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Unintended consequences are at it again. Who would have thought that the tiny microbeads added to facial cleansers, toothpastes, cosmetics, and the like could be a threat to marine ecosystems? They are barely visible, after all. But those beads act like magnets to toxic organic compounds, and they are ingested and work their way up the food chain to fish, birds, and maybe even us.

“If we don’t do something soon, microbeads are just going to keep accumulating in the oceans,” warned Hideshige Takada, a professor at the Tokyo University of Agriculture and Technology.

Takada got a rude surprise when he conducted a study of Japanese anchovies pulled from Tokyo Bay in the summer of 2015. Of the 64 fish examined, eight had microbeads in their organs, his team found. “It was more than we expected,” he said.

Tokyo Bay is not the only body of water in Japan polluted with the tiny balls. Kyushu University Professor Atsuhiko Isobe pulled nets behind boats in 25 areas, including Tokyo Bay, Ise Bay, and the Seto Inland Sea. He found microbeads in nine of those places. “We can’t say much yet about the actual situation, but it seems that microbeads are broadly diffused in those regions,” Isobe said.

DOWN THE DRAIN
Microbeads are tiny plastic spheres of polyethylene, the same material used for grocery bags. Mostly smaller than 1mm in diameter, they are added to products such as toothpastes, soaps, and cosmetics to serve as a mild abrasive or an exfoliant to remove dead cells from the surface of the skin. A single tube of facial cleanser is said to contain tens of thousands of the beads.

When people wash their faces, or take baths, the microbeads go down the drain with the rest of the wastewater and enter the sewer system. Most are recovered at wastewater treatment plants. But when there are heavy rains or the sewer pipes overflow, the microbeads enter river systems and find their way to the ocean.

Once they make it to the sea, there is essentially no way to recover them. Degradation by bacteria and ultraviolet radiation takes so long that the microbeads simply accumulate in the water and on the ocean floor.

The tiny spheres are the same size as phytoplankton and turn up in zooplankton, seahorses, shellfish, shrimp, whales, and other sea life.

Juvenile fish that mistakenly feed on the beads can become malnourished, according to a study by Uppsala University in Sweden. This can hamper their development and make them too sluggish to escape predators.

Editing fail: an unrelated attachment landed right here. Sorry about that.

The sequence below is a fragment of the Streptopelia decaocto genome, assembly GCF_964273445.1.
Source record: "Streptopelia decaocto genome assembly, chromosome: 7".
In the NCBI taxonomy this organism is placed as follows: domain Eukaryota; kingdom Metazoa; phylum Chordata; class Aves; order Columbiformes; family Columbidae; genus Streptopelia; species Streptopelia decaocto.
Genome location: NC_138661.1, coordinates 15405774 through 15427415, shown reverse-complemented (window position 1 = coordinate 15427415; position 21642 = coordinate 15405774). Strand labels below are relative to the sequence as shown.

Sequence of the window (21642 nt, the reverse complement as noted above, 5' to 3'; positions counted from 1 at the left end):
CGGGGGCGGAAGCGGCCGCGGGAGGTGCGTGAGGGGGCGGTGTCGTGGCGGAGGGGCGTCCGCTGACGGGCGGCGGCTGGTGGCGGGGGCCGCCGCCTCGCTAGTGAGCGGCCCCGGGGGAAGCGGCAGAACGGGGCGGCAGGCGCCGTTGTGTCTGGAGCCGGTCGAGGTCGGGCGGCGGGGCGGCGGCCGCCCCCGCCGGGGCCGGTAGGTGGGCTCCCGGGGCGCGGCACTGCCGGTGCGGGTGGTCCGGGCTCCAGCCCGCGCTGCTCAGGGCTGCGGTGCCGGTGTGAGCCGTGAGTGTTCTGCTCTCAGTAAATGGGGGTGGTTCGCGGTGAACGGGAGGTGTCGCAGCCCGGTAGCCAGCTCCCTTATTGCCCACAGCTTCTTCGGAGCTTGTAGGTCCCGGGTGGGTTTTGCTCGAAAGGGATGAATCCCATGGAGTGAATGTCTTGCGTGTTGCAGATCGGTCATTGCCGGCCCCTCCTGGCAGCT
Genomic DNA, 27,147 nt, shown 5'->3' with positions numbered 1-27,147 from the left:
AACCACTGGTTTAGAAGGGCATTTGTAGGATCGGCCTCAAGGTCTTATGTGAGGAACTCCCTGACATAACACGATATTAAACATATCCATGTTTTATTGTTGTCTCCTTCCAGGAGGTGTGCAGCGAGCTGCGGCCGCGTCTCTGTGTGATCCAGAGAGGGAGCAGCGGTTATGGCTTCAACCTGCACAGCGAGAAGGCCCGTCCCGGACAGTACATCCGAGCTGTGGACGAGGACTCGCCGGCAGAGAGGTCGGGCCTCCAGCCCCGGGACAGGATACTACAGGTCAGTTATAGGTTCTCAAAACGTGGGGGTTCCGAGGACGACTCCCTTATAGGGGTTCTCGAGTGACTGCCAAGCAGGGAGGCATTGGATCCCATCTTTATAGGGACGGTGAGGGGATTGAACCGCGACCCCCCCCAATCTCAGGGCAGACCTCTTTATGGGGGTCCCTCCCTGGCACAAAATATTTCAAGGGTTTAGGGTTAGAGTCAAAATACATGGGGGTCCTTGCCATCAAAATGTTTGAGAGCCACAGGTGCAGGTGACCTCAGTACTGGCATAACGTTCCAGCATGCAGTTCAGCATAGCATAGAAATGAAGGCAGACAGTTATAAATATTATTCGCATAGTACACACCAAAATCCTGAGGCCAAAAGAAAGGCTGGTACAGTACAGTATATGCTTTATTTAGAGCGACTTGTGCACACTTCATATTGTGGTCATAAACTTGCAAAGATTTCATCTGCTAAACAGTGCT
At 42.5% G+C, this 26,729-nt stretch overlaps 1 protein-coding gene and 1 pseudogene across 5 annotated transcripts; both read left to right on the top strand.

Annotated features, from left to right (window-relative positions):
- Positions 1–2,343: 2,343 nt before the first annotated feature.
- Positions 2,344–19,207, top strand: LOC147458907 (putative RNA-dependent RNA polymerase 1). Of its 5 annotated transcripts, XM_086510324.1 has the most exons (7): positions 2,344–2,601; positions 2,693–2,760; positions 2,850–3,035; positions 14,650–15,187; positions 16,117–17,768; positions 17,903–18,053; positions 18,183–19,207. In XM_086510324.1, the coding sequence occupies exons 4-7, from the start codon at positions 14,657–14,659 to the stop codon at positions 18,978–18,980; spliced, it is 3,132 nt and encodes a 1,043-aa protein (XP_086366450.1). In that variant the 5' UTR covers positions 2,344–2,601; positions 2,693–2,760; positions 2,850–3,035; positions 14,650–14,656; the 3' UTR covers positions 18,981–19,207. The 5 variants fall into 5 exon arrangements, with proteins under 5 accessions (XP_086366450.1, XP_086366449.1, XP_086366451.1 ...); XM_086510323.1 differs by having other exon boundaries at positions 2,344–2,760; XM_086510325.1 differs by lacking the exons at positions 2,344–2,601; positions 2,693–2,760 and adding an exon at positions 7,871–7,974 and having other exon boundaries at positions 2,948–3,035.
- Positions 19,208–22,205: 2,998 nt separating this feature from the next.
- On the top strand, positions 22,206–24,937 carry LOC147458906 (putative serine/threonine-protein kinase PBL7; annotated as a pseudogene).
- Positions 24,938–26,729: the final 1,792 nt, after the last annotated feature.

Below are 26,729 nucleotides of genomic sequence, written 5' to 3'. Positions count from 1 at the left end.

Polyethylene itself is not very toxic, but the surface of the microbeads readily attracts polychlorinated biphenyls (PCBs), agrichemicals, and other toxic pollutants in the water.

One study found that killifish suffered liver dysfunction when fed microbeads coated with PCBs for three months.

The worry is that these microbeads can serve as a vehicle for concentrating pollutants up the food chain.

Many toothpaste products containt the little spheres.

ALARM BELLS
Microbeads are scattered throughout the oceans of the world, including at the North and South poles. If they continue being released in growing amounts, toxic compounds will become increasingly concentrated inside fish, and the impact on humans and wild animals could become too serious to ignore.

The warning bells have not gone unheard, and steps are underway in some nations to limit the use of microbeads. The thinking is that it is better to take preventive steps even though no clear cause-and-effect relationships have been proven.

In the United States, legislation has been enacted to phase out and prohibit the use of microbeads as an additive in such products as facial cleansers. Certain states, including California and New York, have introduced their own stricter bans.

In the European Union, personal care association Cosmetics Europe has moved on its own to voluntarily cease the use of microbeads.

Meanwhile, the Japan Cosmetic Industry Association called on its roughly 1,100 member companies in March 2016 to quickly introduce measures of their own.

Japanese makers of cosmetics and care products such as soaps and toothpastes are hurrying to develop microbead alternatives.
Shiseido plans to switch over completely to the use of microbeads made from natural components such as cellulose by the end of 2018. And Kao said it will fully adopt alternatives by the end of this fiscal year.

In addition to degrading faster, microbeads made from natural materials have another advantage in that they do not grab hold of pollutants as readily as their plastic counterparts.
However, makers of cosmetics will have a harder time finding substitutes, because the microbeads they use are much smaller than those used in products such as cleansers.

Cosmetics companies use plastic beads measuring just 0.001mm to 0.05mm in size to give color and texture to their products. Beads this tiny are far harder to make using plant-derived bioplastics and other natural materials.

What impact these tiny cosmetics-use microbeads have on humans and on ecosystems remains unknown, and it is still not clear whether they need to be regulated.

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